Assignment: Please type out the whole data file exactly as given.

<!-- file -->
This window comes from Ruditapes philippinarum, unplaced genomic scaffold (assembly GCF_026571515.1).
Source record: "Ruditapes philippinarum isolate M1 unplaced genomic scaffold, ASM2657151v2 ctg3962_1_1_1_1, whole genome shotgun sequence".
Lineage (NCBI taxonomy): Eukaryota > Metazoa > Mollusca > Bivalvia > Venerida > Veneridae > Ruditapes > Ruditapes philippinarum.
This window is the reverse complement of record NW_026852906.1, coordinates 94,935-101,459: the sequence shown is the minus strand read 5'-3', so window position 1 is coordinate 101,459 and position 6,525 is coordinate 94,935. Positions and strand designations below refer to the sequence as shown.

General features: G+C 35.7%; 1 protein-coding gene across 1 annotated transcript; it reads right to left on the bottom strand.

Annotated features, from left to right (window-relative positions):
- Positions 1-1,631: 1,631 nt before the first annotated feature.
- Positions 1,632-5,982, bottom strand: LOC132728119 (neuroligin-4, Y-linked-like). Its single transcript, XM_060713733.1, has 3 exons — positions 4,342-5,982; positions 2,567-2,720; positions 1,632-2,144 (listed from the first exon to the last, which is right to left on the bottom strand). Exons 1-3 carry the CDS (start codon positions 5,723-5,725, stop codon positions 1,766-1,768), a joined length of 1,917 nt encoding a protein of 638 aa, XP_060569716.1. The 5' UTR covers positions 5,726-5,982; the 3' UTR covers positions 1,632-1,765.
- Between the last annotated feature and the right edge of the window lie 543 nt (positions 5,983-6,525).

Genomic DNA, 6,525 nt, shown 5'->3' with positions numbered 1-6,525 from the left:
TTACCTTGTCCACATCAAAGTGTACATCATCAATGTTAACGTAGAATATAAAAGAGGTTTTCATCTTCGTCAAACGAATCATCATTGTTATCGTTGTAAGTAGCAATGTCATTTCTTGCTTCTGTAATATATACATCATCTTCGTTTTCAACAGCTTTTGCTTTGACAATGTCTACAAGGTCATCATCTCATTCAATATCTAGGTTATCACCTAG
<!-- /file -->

This window comes from Ruditapes philippinarum, unplaced genomic scaffold (assembly GCF_026571515.1).
Source record: "Ruditapes philippinarum isolate M1 unplaced genomic scaffold, ASM2657151v2 ctg3962_1_1_1_1, whole genome shotgun sequence".
Lineage (NCBI taxonomy): Eukaryota > Metazoa > Mollusca > Bivalvia > Venerida > Veneridae > Ruditapes > Ruditapes philippinarum.
This window is the reverse complement of record NW_026852906.1, coordinates 94,935-101,459: the sequence shown is the minus strand read 5'-3', so window position 1 is coordinate 101,459 and position 6,525 is coordinate 94,935. Positions and strand designations below refer to the sequence as shown.

General features: G+C 35.7%; 1 protein-coding gene across 1 annotated transcript; it reads right to left on the bottom strand.

Annotated features, from left to right (window-relative positions):
- Positions 1-1,631: 1,631 nt before the first annotated feature.
- Positions 1,632-5,982, bottom strand: LOC132728119 (neuroligin-4, Y-linked-like). Its single transcript, XM_060713733.1, has 3 exons — positions 4,342-5,982; positions 2,567-2,720; positions 1,632-2,144 (listed from the first exon to the last, which is right to left on the bottom strand). Exons 1-3 carry the CDS (start codon positions 5,723-5,725, stop codon positions 1,766-1,768), a joined length of 1,917 nt encoding a protein of 638 aa, XP_060569716.1. The 5' UTR covers positions 5,726-5,982; the 3' UTR covers positions 1,632-1,765.
- Between the last annotated feature and the right edge of the window lie 543 nt (positions 5,983-6,525).

Genomic DNA, 6,525 nt, shown 5'->3' with positions numbered 1-6,525 from the left:
TTACCTTGTCCACATCAAAGTGTACATCATCAATGTTAACGTAGAATATAAAAGAGGTTTTCATCTTCGTCAAACGAATCATCATTGTTATCGTTGTAAGTAGCAATGTCATTTCTTGCTTCTGTAATATATACATCATCTTCGTTTTCAACAGCTTTTGCTTTGACAATGTCTACAAGGTCATCATCTCATTCAATATCTAGGTTATCACCTAG